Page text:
Xochi heard a menacing laugh and the distinctive clicking sound of a gun being cocked.

“Not bad for a little güera bitch. Daddy teach you that?”

Xochitl grabbed for the door.

“Don’t you fucking move, puta.”

Naked fear blasted through Xochitl’s body, leaving her feet bolted to the floor. She had nowhere to go. If she moved, Memo would shoot her.

He’s gonna shoot you anyway.

In an instant, Xochitl turns a corner. She realizes a hard, cold fact: fight or die. There’s no other way.

An odd bubble of calm enveloped Xochi, and — as if locked in stasis, she stood immobile, waiting, contemplating her next move.

 Her mind kicks into high gear, and she formulates a plan.

 Xochitl stole a glance at the bar.

Behind the counter. Papa’s shotgun. If I’m quick enough…

This is Xochi’s defining moment. The moment she takes back her life. The moment that will forge her into the strong, no-nonsense, take-no-prisoners woman we’re introduced to in chapter one.

This is the moment Xochitl evolves.

A strong fighter. A fierce protector. A loyal friend.

This is Xochitl Maria Magaña. La Güera.



Werewolf Wednesday: Who is Lucy Lowell?


Who is Lucy Lowell?

That is the question, isn’t it? Throughout the series, quite a few characters ask that very thing: Who is this woman who can control Weres?

I had to ask that question too: Who is my protagonist?
Some of it was there from the very start — gut instinct. I knew the core of Lucy.

I found more of her by asking myself all sorts of questions. Allan Watt has a nice collection of character exploration questions in his book the 90-day novelTM. It’s a good place to start your prewriting — really get to know your protagonist.
Lucy developed as the books and novellas developed. And because the books have a dual timeline (more on that later — I promise), Bonita and I work hard to know exactly “where the girls are at” at any given time.
The reader first meets Lucy when she and Xochi are already a team and have been helping people out for a couple of years. But who is Lucy in her very first moment of the first book? Who is Lucy during the pit bull raid?

K-Day 24 months ago

Lucy Lowell tucked into the shadows behind the white cinder block wall of Xochitl’s Cantina and listened. Coarse Spanglish curses pierced the night, accompanied by loud cheers and snatches of Tijuana narco-pop. Vicious barking and short, pained shrieks lacerated the seedy revelry.

Through holes in the camouflage canvas stretched over the parking lot’s chain- link fence, Lucy counted thirty East Los Locos gangbangers crowding around a shallow dogfight pit. Strewn around, discarded like trash, lay lumps of fur and flesh Lucy didn’t have the stomach to focus on. Through the wall of men, Lucy caught a glimpse of a blue nose pit bull turning away from its opponent, a muscular pit mastiff mix.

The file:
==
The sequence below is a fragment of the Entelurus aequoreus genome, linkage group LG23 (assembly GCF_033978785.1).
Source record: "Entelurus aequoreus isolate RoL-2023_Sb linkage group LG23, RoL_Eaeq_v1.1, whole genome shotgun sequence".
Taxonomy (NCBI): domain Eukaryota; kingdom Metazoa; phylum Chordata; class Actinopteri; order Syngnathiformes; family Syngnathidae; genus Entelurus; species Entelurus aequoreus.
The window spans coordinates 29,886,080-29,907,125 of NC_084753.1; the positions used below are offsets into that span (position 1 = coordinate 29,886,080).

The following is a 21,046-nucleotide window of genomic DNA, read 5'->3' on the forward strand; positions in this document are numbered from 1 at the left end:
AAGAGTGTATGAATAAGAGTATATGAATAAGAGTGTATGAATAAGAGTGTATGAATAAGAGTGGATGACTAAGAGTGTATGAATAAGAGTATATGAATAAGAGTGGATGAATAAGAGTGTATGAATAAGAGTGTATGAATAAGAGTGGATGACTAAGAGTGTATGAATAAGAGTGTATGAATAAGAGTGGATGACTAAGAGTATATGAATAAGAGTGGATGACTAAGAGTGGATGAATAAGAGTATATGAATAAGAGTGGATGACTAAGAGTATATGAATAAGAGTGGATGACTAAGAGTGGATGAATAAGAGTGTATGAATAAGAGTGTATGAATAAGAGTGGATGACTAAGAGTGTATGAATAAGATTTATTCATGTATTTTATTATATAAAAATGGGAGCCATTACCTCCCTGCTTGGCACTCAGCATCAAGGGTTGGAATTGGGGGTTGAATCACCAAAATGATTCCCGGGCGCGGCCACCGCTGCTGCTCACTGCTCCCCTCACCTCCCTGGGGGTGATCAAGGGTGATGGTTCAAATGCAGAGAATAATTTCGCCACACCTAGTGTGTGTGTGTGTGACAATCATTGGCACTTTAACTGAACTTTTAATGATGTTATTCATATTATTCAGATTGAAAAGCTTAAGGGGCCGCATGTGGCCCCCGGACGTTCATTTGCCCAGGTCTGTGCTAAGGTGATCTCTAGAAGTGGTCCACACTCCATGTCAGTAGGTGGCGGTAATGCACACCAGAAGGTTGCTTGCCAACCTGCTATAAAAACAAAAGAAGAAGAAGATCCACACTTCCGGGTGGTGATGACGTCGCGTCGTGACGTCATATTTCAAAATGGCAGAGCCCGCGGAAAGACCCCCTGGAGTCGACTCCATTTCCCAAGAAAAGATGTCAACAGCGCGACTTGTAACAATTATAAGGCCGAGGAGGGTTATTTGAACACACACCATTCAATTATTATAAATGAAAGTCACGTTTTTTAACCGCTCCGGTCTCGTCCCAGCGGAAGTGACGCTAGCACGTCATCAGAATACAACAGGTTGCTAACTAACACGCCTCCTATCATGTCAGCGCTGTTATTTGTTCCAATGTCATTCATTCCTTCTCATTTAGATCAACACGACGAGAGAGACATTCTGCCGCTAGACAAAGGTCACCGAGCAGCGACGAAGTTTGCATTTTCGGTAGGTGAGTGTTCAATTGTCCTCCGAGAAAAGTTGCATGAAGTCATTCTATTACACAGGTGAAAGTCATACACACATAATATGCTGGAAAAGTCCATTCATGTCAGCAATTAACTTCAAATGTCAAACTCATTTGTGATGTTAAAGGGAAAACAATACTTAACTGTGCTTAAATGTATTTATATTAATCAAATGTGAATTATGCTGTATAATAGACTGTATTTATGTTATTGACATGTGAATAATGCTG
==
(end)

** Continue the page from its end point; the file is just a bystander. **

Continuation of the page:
“Handle your dog, güey!” a paunchy man yelled from just outside the ring.

Accompanied by loud taunts, men from each side of the pit dragged their dogs back to the scratch lines. The mastiff’s handler fussed at the dog’s mouth, unfanging the dog’s lip from its teeth. Clearly dead tired and hurt, the blue nose pit bull started toward the line of cages against the opposite fence.

“Whoa, Puta.” A young man with a baseball cap turned backwards yanked the dog’s collar hard, causing the pit to drop to the ground as if taking cover.

From her hiding place, Lucy could see deep scratches on the pit bull’s face, bite wounds bleeding on the shoulder and old burn marks seared into the fur.

Lucy’s stomach cramped.

The dollar tacos she and her partner Gabe had devoured on their way to Echo Park threatened a hasty exit. Cabra Blanca, their favorite late night food truck, had been parked close to the raid at Montana and Alvarado. Eddie, the owner, always included extra mango guacamole with Lucy’s order.

Guacamole! Shouldna eaten. The dogfighting makes me sick enough. Why’d I chance it with the cabeza quesadilla on top of those goat tacos?

Lucy breathed in slowly and directed her gaze from the hurt dog to the few stars blinking in the murky L.A. sky. The lights of an airplane outshone the sliver of the waning crescent moon. She could make out the distant roar of jet engines.

So, here’s a woman who has purposefully put herself into a very dangerous situation. What kind of person does that? Someone with incredible passion to do the right thing. Someone who puts her own safety last.

Clearly, the dog fighting is making her sick, but then there are the goofy thoughts about the food. Something about this danger is routine to Lucy Lowell. We get the sense that she’s a cop, even though it hasn’t been spelled out.